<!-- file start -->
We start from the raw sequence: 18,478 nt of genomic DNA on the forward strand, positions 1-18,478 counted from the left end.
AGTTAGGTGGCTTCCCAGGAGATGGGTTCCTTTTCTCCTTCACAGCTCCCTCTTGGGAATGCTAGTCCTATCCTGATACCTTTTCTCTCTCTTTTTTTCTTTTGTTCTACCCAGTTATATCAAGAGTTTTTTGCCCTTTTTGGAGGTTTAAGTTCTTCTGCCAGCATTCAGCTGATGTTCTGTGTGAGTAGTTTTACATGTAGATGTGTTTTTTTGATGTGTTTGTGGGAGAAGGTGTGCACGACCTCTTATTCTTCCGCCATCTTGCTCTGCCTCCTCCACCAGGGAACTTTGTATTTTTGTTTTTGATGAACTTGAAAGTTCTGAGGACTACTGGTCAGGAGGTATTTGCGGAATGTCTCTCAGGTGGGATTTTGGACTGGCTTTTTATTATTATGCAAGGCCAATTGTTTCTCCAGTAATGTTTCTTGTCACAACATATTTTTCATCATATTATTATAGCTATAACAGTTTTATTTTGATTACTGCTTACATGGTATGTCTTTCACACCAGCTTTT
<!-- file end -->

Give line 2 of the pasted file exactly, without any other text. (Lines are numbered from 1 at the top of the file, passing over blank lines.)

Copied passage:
AGTTAGGTGGCTTCCCAGGAGATGGGTTCCTTTTCTCCTTCACAGCTCCCTCTTGGGAATGCTAGTCCTATCCTGATACCTTTTCTCTCTCTTTTTTTCTTTTGTTCTACCCAGTTATATCAAGAGTTTTTTGCCCTTTTTGGAGGTTTAAGTTCTTCTGCCAGCATTCAGCTGATGTTCTGTGTGAGTAGTTTTACATGTAGATGTGTTTTTTTGATGTGTTTGTGGGAGAAGGTGTGCACGACCTCTTATTCTTCCGCCATCTTGCTCTGCCTCCTCCACCAGGGAACTTTGTATTTTTGTTTTTGATGAACTTGAAAGTTCTGAGGACTACTGGTCAGGAGGTATTTGCGGAATGTCTCTCAGGTGGGATTTTGGACTGGCTTTTTATTATTATGCAAGGCCAATTGTTTCTCCAGTAATGTTTCTTGTCACAACATATTTTTCATCATATTATTATAGCTATAACAGTTTTATTTTGATTACTGCTTACATGGTATGTCTTTCACACCAGCTTTT